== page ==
The True Costs of Employment Tribunal Claims

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The True Costs of Employment Tribunal Claims

Key contact: Claire Knowles

Author: Rubel Bashir

Facing an Employment Tribunal claim can be a daunting time. Not only do such claims tie up valuable time and resources, but they can also lead to significant financial implications and reputational damage for employers. In this article, we will explore the various costs associated with defending an Employment Tribunal claim and provide insights to help employers navigate this complex landscape.

Legal fees and representation

One of the major expenses employers face when dealing with an Employment Tribunal is legal fees. Hiring experienced employment law solicitors or barristers to represent company interests can be crucial in building a strong defence, so it’s essential to allocate a budget for professional representation.

The cost of legal representation can vary based on the complexity of the case. The level of assistance needed, the nature of the case, the number of documents and witnesses involved, as well as the duration and number of hearings will all determine the fees incurred.

For relatively straightforward cases that reach a final hearing, a bill of £10,000 to £15,000 can be expected. However, more complex cases can cost significantly more.

The general rule is that each party is responsible for their own Employment Tribunal costs, meaning that even if you successfully defend a claim, you cannot recover the expenses you incurred. There are some exceptions where costs may be awarded, but these instances are limited. It is advisable to seek guidance when considering whether pursuing cost recovery is a realistic option in each case.

Employee compensation

If an Employment Tribunal rules in favour of the employee, the employer may be required to pay compensation. It is therefore essential for employers to account for potential compensation costs and factor them into their financial planning.

The amount awarded depends on factors such as the nature of the claim, the length of employment, and the impact on the employee’s financial situation and emotional wellbeing.

Below is a breakdown of the average award for unfair and discrimination claims in 2021/22.

 Maximum Award (£)Median Award (£)Average Award (£)
Unfair Dismissal165,0007,65013,541
Race Discrimination228,11714,12027,607
Sex Discrimination184,96117,95924,630
Disability Discrimination225,89314,00026,172
Religion/Belief Discrimination35,00025,96819,709
Age Discrimination60,91412,48018,623
Sexual Orientation Discrimination88,36228,38432,680

Loss of productivity, management time and resources

Preparing for and attending an Employment Tribunal means that HR personnel, managers, and other employees must divert their attention from regular responsibilities to focus on the case. This can disrupt workflows, affect employee morale, and potentially lead to decreased productivity during the Tribunal proceedings.

Gathering evidence, preparing witness statements, attending hearings, and dealing with case-related administrative tasks can place substantial strain on management and HR teams. Although your legal team can take on many of these tasks, they will usually need to get your instructions before they are able to finalise documents. Employers should therefore factor in the opportunity cost of focusing valuable management time away from core business operations.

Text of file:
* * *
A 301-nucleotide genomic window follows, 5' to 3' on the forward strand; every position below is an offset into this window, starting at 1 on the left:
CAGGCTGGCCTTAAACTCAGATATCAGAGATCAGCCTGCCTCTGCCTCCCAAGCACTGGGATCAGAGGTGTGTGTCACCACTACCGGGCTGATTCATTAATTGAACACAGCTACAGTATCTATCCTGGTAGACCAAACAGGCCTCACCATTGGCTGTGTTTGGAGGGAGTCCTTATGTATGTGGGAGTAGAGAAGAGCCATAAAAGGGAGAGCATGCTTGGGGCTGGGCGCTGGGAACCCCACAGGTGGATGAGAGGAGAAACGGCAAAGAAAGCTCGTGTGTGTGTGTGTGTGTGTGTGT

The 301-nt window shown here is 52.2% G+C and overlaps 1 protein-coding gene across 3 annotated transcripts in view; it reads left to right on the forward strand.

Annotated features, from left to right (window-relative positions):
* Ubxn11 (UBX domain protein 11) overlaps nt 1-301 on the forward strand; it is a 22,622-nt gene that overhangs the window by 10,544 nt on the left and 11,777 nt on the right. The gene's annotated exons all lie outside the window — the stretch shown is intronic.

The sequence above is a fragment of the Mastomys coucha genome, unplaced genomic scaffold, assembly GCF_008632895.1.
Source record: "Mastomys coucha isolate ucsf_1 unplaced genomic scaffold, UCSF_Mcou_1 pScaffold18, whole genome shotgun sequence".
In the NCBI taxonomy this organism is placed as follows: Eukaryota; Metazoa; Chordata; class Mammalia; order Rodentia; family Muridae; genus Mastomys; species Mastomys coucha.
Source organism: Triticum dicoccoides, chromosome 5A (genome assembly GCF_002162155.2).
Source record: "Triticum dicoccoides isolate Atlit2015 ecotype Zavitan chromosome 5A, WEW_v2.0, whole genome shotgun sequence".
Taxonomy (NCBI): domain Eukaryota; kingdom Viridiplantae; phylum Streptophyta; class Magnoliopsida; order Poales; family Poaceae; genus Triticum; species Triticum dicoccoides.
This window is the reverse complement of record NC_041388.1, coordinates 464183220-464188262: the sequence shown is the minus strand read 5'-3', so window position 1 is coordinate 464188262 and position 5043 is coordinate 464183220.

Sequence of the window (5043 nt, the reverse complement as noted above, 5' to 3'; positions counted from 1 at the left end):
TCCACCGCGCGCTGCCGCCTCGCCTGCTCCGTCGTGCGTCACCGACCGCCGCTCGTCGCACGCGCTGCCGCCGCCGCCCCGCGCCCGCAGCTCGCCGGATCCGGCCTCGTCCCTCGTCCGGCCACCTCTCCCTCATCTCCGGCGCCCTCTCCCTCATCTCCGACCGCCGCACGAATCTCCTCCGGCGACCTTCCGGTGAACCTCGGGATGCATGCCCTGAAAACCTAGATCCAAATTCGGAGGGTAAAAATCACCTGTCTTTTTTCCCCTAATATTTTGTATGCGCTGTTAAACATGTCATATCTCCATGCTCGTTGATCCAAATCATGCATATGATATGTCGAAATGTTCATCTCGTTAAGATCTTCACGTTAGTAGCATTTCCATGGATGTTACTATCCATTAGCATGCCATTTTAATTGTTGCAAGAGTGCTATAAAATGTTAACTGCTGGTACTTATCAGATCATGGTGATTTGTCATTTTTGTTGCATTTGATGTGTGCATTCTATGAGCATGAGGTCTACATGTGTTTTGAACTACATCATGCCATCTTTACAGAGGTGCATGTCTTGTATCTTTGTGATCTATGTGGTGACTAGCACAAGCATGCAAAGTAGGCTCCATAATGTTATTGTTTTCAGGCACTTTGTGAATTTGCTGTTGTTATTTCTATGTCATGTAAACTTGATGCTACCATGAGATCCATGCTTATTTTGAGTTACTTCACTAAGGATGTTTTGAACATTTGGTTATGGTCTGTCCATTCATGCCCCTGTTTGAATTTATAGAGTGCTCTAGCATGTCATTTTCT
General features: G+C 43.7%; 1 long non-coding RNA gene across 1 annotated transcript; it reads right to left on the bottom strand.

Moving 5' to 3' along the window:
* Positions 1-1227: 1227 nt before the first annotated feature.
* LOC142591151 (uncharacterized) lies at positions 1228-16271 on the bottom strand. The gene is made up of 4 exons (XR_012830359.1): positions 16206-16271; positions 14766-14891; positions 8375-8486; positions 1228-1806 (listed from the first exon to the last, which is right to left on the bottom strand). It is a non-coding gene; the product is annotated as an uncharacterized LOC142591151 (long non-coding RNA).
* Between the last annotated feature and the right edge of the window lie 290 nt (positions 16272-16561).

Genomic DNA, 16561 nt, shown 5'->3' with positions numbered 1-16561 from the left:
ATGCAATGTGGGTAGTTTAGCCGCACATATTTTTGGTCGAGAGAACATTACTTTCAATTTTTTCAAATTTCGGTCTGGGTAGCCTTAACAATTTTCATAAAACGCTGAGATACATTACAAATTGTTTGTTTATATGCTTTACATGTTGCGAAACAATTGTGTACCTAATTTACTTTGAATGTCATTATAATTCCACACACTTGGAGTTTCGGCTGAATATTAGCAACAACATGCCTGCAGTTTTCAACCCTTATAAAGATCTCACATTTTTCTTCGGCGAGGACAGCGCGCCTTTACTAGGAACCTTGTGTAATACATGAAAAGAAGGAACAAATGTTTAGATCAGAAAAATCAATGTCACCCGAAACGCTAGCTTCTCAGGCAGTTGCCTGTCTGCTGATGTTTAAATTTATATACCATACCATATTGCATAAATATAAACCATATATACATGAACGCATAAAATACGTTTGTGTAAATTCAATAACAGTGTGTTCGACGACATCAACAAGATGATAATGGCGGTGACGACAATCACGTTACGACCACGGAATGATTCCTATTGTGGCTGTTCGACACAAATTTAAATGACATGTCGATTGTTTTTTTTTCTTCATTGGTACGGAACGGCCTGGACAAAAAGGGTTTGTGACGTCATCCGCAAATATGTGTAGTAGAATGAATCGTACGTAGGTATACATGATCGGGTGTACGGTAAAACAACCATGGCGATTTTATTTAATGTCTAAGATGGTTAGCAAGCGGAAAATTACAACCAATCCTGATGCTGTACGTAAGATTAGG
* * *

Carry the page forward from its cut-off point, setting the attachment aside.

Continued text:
Reputational damage

Employment Tribunal hearings are open to the public and to the media. Furthermore, the findings and judgments are published online and are easily accessible.

The fallout from an Employment Tribunal can have long-lasting effects on a company’s reputation. Negative publicity, whether through media coverage or word of mouth, can harm the employer’s brand image, making it difficult to attract and retain talented employees, clients, and customers. The indirect costs associated with reputational damage should not be overlooked.

Mitigating the costs

Although employers cannot completely eliminate the costs associated with an Employment Tribunal, several proactive steps can be taken to lower them:

  1. Invest in robust HR policies and procedures to prevent potential disputes and claims
  2. Maintain accurate and up-to-date employee records, contracts, and documentation
  3. Implement effective dispute resolution mechanisms, such as mediation or grievance procedures, to resolve conflicts before they escalate to an employment tribunal
  4. Seek legal advice and support to ensure compliance with employment laws, reducing the risk of claims
  5. Consider alternative dispute resolution methods, such as settlement agreements, to reach mutually acceptable resolutions.

Conclusion

Employment tribunals can serve as a wake-up call for employers, highlighting potential weaknesses in their HR policies, procedures, and practices. While the initial cost of an Employment Tribunal may be significant, it can also present an opportunity for employers to re-evaluate their practices, improve compliance, and create a fair and inclusive work environment. By proactively addressing employment issues, investing in legal support, and fostering a positive work environment, employers can minimise the likelihood of facing an employment tribunal and diminish its potential impact on their business.

Acuity Law is running a Mock Employment Tribunal on 8 June 2023 with limited spaces remaining. This event is a rare opportunity to participate in a hearing without the pressure and costs of the real thing. For further information and to sign up, please click here.

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